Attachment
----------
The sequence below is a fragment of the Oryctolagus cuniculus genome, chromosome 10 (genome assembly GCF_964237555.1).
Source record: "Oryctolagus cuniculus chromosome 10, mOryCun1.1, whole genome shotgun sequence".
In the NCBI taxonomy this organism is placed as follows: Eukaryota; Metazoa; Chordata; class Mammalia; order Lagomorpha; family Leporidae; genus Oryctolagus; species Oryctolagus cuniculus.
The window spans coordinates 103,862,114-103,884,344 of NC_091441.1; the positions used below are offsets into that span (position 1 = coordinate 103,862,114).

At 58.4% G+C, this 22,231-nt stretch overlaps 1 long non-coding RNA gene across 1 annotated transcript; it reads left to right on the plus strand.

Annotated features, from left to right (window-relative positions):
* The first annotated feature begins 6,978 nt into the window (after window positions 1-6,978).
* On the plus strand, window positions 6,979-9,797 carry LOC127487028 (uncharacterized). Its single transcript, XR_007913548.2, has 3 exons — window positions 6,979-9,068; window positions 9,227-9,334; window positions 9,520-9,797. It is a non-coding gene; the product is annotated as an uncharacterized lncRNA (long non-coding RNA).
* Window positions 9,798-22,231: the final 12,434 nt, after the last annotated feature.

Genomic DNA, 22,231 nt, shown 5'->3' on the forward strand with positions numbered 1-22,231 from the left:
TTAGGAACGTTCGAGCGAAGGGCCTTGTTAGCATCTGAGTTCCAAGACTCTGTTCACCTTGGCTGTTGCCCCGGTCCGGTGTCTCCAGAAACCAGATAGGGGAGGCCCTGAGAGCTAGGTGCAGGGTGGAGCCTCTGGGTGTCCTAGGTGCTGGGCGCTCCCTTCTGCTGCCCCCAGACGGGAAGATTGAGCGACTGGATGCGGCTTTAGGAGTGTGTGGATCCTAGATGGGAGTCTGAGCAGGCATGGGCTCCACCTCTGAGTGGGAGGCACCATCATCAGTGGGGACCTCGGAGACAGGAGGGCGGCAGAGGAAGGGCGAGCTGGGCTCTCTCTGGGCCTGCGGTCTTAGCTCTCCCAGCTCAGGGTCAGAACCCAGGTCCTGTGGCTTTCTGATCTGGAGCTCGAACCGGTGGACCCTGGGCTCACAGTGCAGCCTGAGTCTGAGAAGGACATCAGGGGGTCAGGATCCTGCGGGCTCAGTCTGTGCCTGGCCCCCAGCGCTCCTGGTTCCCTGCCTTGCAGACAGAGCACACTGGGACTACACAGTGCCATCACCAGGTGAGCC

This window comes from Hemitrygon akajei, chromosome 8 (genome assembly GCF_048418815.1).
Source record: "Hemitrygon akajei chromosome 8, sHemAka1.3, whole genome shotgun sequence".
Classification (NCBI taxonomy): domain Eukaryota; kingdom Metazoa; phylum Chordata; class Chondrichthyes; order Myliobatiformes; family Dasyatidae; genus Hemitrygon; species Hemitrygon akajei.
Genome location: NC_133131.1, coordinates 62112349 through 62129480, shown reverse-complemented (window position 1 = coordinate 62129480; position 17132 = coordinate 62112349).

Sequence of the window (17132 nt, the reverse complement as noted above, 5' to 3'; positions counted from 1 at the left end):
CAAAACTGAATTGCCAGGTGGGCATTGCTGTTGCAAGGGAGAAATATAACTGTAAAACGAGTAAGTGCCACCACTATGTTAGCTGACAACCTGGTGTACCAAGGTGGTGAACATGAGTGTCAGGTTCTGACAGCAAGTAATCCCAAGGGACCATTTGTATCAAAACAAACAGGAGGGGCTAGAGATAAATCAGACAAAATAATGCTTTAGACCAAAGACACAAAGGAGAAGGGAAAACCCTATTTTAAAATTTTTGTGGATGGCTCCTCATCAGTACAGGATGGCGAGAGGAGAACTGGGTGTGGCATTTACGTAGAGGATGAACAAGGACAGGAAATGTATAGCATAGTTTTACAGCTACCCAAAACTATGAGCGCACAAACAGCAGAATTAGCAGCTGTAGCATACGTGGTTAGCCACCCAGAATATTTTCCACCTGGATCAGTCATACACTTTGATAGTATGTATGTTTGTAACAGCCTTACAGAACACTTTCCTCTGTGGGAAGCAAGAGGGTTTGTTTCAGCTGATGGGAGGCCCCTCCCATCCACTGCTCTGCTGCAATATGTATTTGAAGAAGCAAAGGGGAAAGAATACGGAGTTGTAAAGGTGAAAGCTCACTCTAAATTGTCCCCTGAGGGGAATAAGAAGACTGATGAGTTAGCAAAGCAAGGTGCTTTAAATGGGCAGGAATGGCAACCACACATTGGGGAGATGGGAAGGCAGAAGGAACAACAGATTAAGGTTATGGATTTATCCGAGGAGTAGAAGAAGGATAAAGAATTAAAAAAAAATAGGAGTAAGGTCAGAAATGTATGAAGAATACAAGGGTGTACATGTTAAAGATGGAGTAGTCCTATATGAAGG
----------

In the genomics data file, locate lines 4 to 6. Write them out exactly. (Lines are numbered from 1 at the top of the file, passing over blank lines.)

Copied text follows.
The window spans coordinates 103,862,114-103,884,344 of NC_091441.1; the positions used below are offsets into that span (position 1 = coordinate 103,862,114).

At 58.4% G+C, this 22,231-nt stretch overlaps 1 long non-coding RNA gene across 1 annotated transcript; it reads left to right on the plus strand.

Annotated features, from left to right (window-relative positions):